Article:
What's the buzz

What's the buzz

High BP raises ‘silent’ stroke risk

‘Silent’ strokes are strokes that don’t result in any noticeable symptoms but cause brain damage.

“These strokes are not truly silent, because they have been linked to memory and thinking problems and are a possible cause of a type of dementia,” said author Perminder Sachdev, University of New South Wales in Sydney.

“High blood pressure is very treatable, so this may be a strong target for preventing vascular disease,” he added.

The study involved 477 people age 60 to 64 who were followed for four years. At the beginning of the study 7.8 per cent of them had the silent lacunar infarctions, small areas of damage to the brain seen on MRI that never caused obvious symptoms. They occur when blood flow is blocked in one of the arteries leading to areas deep within the brain, such as the putamen or the thalamus.

Weight loss improves mood

A new study shows that a weight loss programme not only counteracts depressed mood but also reduces risk factors for heart disease and stroke in obese patients.

The researchers found that after a six-month behavioural weight loss programme, depressed patients not only lost eight per cent of their initial weight but also reported significant improvements in their symptoms of depression, as well as reductions in triglycerides, which are a risk factor for heart disease and stroke.

“This research is novel because clinically depressed individuals are not usually included in weight loss trials due to concerns that weight loss could worsen their depression,” said Dr Lucy Faulconbridge.

Blue candy dye for spine injury

A new study has revealed that a common food dye that gives M&Ms and Gatorade their blue tint might help in treating spinal cord injury.

It has shown promise for preventing the additional — and serious — secondary damage that immediately follows a traumatic injury to the spine.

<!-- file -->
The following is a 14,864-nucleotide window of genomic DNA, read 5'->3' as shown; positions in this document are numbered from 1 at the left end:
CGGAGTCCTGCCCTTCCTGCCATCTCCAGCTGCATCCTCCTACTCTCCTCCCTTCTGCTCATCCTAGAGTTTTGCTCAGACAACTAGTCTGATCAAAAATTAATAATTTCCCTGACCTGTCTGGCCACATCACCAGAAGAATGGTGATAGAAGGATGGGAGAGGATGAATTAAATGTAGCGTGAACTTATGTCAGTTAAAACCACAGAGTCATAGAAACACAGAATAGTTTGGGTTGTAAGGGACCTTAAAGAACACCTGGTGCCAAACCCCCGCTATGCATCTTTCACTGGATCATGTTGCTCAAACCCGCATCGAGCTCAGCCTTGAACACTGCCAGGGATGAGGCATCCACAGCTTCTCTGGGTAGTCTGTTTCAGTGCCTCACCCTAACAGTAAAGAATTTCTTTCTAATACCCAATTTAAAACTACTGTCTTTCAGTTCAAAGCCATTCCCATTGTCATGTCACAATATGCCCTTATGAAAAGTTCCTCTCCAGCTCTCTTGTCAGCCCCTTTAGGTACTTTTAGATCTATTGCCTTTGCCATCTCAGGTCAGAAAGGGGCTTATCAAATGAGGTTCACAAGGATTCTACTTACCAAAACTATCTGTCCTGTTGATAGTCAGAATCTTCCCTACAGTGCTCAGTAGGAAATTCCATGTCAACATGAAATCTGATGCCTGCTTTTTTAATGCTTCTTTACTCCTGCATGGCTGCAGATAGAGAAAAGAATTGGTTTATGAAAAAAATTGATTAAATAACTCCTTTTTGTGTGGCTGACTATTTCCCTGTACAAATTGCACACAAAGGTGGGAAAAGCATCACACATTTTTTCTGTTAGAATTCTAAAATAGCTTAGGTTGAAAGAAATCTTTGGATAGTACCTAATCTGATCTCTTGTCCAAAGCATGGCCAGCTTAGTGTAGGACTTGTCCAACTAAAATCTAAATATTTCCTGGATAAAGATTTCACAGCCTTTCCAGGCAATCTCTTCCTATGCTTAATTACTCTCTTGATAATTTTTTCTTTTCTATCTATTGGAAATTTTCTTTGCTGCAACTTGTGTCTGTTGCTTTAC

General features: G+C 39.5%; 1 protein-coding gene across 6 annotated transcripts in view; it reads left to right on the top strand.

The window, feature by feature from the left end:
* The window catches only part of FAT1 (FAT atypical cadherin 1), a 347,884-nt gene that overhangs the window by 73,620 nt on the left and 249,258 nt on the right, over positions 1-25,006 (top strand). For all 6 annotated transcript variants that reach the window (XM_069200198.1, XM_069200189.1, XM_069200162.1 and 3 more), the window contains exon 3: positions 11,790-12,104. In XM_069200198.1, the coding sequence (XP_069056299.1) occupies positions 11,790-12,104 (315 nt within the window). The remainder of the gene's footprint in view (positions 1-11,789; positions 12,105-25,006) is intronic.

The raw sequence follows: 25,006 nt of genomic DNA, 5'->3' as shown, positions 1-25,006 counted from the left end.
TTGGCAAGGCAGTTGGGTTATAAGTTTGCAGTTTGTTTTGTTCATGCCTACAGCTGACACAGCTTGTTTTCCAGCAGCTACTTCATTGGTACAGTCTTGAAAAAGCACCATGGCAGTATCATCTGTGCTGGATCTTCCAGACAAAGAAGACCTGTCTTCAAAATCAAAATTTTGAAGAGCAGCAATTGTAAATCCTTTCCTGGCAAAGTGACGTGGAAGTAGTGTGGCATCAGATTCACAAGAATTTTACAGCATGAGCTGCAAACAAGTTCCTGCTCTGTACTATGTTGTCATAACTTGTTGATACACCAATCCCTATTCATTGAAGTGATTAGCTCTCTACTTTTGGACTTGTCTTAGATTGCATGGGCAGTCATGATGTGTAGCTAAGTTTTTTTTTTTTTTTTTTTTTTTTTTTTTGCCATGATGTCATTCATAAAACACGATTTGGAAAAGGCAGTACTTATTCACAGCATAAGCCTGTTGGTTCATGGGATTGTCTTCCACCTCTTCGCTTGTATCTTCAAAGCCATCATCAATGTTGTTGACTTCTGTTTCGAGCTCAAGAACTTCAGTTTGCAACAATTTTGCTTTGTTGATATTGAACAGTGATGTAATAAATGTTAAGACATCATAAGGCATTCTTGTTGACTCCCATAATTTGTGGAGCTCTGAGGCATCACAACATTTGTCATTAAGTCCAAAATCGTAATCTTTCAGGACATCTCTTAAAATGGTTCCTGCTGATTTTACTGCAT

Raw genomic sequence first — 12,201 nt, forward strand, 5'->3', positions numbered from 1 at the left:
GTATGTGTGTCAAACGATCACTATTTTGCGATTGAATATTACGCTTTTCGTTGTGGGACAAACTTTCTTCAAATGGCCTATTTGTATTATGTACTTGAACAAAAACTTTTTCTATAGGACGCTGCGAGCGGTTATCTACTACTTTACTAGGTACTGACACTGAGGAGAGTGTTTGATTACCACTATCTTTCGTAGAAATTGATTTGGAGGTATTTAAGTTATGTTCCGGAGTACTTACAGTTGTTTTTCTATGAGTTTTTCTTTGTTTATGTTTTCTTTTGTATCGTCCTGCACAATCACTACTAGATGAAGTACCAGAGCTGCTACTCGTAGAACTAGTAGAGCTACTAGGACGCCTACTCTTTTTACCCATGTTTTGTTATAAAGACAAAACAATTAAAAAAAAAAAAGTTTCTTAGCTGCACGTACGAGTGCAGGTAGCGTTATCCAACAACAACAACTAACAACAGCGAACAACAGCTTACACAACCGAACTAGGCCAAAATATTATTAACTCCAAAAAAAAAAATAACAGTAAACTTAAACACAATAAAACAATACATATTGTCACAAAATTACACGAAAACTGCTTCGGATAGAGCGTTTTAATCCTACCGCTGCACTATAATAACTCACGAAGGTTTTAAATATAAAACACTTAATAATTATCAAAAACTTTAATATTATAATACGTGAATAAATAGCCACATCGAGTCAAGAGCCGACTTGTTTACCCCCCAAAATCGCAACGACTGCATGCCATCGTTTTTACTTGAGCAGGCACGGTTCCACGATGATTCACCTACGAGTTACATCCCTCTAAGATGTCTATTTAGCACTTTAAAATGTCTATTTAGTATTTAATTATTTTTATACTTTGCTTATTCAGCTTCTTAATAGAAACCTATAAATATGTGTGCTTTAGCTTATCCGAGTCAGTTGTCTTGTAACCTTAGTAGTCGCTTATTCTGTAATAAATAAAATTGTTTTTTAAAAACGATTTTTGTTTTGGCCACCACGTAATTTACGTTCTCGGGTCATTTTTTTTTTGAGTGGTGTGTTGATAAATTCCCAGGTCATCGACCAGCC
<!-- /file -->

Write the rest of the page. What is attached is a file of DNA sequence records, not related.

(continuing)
Researchers found that compound called Brilliant Blue G (BBG) stops the cascade of molecular events that cause secondary damage to the spinal cord in the hours following a spinal cord injury.

In ‘Nature Medicine’, scientists detailed how ATP, the vital energy source that keeps our body’s cells alive, quickly pours into the area surrounding a spinal cord injury shortly after it occurs, and paradoxically kills off what are otherwise healthy and uninjured cells.

Misleading cigarette package

Experts from Oxford University have revealed that despite stringent efforts cigarette packaging styles are still misleading consumers over health hazards.

Most of the smokers believe that cigarettes are less hazardous when the packs display words such as ‘silver’ or ‘smooth’, have lower numbers incorporated into the brand name or have lighter colours or pictures of filters on the pack.

Researchers call for the list of words banned from cigarette packaging to be expanded beyond the current prohibition of ‘light’, ‘mild’ and ‘low-tar’ and suggest that other pack design elements may need to be eliminated to prevent consumers erroneously believing that one brand is less harmful than another.

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